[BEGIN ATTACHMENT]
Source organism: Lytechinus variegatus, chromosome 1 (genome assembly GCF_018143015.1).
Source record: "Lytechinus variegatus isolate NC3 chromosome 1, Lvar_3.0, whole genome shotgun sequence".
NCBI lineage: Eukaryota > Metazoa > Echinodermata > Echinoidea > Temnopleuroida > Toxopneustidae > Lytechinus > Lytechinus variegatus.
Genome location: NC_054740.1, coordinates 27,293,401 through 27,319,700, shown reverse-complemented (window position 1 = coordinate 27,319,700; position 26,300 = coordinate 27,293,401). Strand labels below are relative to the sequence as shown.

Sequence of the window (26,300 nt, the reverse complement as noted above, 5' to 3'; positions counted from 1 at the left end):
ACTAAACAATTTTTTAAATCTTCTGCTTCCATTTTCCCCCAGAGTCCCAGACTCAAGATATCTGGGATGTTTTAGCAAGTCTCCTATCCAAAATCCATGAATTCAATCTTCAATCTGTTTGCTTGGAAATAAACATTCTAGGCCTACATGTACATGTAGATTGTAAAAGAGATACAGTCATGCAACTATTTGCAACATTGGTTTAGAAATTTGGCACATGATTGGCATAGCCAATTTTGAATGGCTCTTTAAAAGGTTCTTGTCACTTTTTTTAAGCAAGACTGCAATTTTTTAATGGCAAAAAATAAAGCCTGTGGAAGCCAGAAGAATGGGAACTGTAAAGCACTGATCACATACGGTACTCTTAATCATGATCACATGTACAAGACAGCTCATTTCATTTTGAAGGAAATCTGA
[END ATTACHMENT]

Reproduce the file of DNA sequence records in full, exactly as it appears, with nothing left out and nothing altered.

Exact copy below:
Source organism: Lytechinus variegatus, chromosome 1 (genome assembly GCF_018143015.1).
Source record: "Lytechinus variegatus isolate NC3 chromosome 1, Lvar_3.0, whole genome shotgun sequence".
NCBI lineage: Eukaryota > Metazoa > Echinodermata > Echinoidea > Temnopleuroida > Toxopneustidae > Lytechinus > Lytechinus variegatus.
Genome location: NC_054740.1, coordinates 27,293,401 through 27,319,700, shown reverse-complemented (window position 1 = coordinate 27,319,700; position 26,300 = coordinate 27,293,401). Strand labels below are relative to the sequence as shown.

Sequence of the window (26,300 nt, the reverse complement as noted above, 5' to 3'; positions counted from 1 at the left end):
ACTAAACAATTTTTTAAATCTTCTGCTTCCATTTTCCCCCAGAGTCCCAGACTCAAGATATCTGGGATGTTTTAGCAAGTCTCCTATCCAAAATCCATGAATTCAATCTTCAATCTGTTTGCTTGGAAATAAACATTCTAGGCCTACATGTACATGTAGATTGTAAAAGAGATACAGTCATGCAACTATTTGCAACATTGGTTTAGAAATTTGGCACATGATTGGCATAGCCAATTTTGAATGGCTCTTTAAAAGGTTCTTGTCACTTTTTTTAAGCAAGACTGCAATTTTTTAATGGCAAAAAATAAAGCCTGTGGAAGCCAGAAGAATGGGAACTGTAAAGCACTGATCACATACGGTACTCTTAATCATGATCACATGTACAAGACAGCTCATTTCATTTTGAAGGAAATCTGA